The process of temperature taking is sterile job: involving the trained staff member washing their hands or using new gloves each time, taking the student’s temperature with a non-contact or a basic thermometer while separated by glass or plastic, and other staff members supervising the students who are waiting their turn.
Students will also periodically be asked questions from a questionnaire about if they are experiencing symptoms of the virus or have been in contact with someone who has tested positive for it.
“Students and staff exhibiting these signs with no other explanation for them should be sent to the school health office for an assessment by the school nurse,” the guidance document says.
Staff will also be screened upon their arrival at school.
Districts must develop plans to isolate students in designated rooms, and under supervision of the school nurse until they can be sent home, if they are suspected to be ill.
Students held back from school because of illness can return to school once they have met the lengths of times for not showing symptoms, if they were diagnosed with something else and if they’ve been off symptom reducing medicines.
School administrators are encouraged to consider closing school if absentee rates impact the ability of the school to operate safely.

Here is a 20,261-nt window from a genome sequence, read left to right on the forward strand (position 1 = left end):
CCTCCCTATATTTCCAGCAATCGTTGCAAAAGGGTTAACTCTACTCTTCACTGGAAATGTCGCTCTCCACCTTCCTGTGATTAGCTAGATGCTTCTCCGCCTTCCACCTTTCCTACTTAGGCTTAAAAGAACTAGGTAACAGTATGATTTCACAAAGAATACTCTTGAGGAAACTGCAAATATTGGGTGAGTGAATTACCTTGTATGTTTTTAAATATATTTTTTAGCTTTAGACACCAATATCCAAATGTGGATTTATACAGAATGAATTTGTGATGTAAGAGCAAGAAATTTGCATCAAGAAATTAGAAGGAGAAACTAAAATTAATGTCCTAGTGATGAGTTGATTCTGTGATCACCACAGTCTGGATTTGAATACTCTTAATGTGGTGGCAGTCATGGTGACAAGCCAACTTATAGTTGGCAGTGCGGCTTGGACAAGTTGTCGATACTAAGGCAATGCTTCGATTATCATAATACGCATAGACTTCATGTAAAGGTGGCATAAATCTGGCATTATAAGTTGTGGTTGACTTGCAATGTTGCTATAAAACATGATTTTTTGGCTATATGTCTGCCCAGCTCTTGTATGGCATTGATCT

Inside the schools, social distancing will be required by using the building’s space differently than usual, or expanding the campus’ footprint. Temporary structures and tents erected for 180 days or less are allowed to be used.
The guidance document suggests districts work with professionals and open windows for more ventilation.
All student desks will face the same direction.
Lunch and recess
The document suggests lunch be eaten in the classroom, sending one class at a time through the cafeteria line and having them return to the classroom to eat. Food sharing is discouraged.
Whether in classrooms or the cafeteria, students must be 6 feet apart or be separated by a barrier while eating.
Schools will be required to provide students with meals every day, whether they are studying in person or remotely.
The document said schools can consider reducing the number of toilet fixtures or drinking fountains in a building in order to facilitate frequent cleaning, while maintaining the minimum number of fixtures required in a building established in the building code.
Playgrounds will still be open but with restrictions, safeguards and changes. The guidance document recommends staggering playground use in elementary school rather than allowing multiple classes to play together. Activities where multiple groups interact are to be restricted.
The social distancing required distance of 6 feet doubles to 12 feet when students are participating in aerobic activity, singing or playing wind instruments.
The guidance document recommends cancelling or limiting student assemblies, athletic events, performances and school-wide parent meetings, as well as transitioning field trips to free virtual opportunities.
The eight fire evacuation and four lockdown drills mandated each school year will continue, but social distanced at exits and gathering points.